4 Senses Animals Have That Humans Don't

An albino western diamondback rattlesnake.
An albino western diamondback rattlesnake. Photo© Tambako / Getty Images.

Radar guns, magnetic compasses, and infrared detectors are all man-made inventions that enable humans to stretch beyond our five natural senses of sight, taste, smell, feel and hearing. But these gadgets are far from original: evolution equipped some animals with these "extra" senses millions of years before humans had even evolved.   


Toothed whales (a family of marine mammals that includes dolphins), bats, and some ground- and tree-dwelling shrews use echolocation to navigate their surroundings. These animals emit high-frequency sound pulses, either very high-pitched to human ears or completely inaudible, and then detect the echoes produced by those sounds. Special ear and brain adaptations enable the animals to build three-dimensional pictures of their surroundings. Bats, for example, have enlarged ear flaps that gather and direct sound toward their thin, super-sensitive eardrums.

Infrared and Ultraviolet Vision

Rattlesnakes and other pit vipers use their eyes to see during the day, like most other vertebrate animals. But at night, these reptiles employ infrared sensory organs to detect and hunt warm-blooded prey that would otherwise be completely invisible. These infrared "eyes" are cup-like structures that form crude images as infrared radiation hits a heat-sensitive retina. Some animals, including eagles, hedgehogs and shrimp, can also see into the lower reaches of the ultraviolet spectrum. (On their own, human beings are unable to see either infrared or ultraviolet light.)

Electric Sense

The omnipresent electric fields produced by animals often feature in animal senses. Electric eels and some species of rays have modified muscle cells that produce electric charges strong enough to shock and sometimes kill their prey. Other fish (including many sharks) use weaker electric fields to help them navigate murky waters, home in on prey, or monitor their surroundings. For instance, bony fish (and some frogs) possess "lateral lines" on either side of their bodies, a row of sensory pores in the skin that detects electrical currents in water.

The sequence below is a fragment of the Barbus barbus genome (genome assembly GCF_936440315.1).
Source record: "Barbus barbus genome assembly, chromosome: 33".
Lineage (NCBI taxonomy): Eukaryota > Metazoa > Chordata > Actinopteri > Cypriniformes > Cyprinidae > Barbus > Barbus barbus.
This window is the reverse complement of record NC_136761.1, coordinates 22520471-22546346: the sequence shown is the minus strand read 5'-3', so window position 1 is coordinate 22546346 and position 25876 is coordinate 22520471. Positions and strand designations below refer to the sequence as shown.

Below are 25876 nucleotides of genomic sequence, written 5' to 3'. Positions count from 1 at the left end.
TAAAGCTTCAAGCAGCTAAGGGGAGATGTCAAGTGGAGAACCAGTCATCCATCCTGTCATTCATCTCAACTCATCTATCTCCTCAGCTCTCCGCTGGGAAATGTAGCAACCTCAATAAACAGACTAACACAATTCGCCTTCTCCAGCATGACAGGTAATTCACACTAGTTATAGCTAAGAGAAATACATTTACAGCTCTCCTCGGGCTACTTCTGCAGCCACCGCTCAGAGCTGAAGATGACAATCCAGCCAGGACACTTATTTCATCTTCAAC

Magnetic Sense

The flow of molten material in the earth's core, and the flow of ions in the earth's atmosphere, generate a magnetic field that surrounds our planet. Just as compasses help us navigate toward magnetic north, animals possessing a magnetic sense can orient themselves in specific directions and navigate long distances. Behavioral studies have revealed that animals as diverse as honey bees, sharks, sea turtles, rays, homing pigeons, migratory birds, tuna, and salmon all have magnetic senses. Unfortunately, the details about how these animals actually sense the earth's magnetic field are not yet known. One clue may be small deposits of magnetite in these animals' nervous systems; these magnet-like crystals align themselves with the earth's magnetic fields and may act like microscopic compass needles.  

Edited on February 8, 2017 by Bob Strauss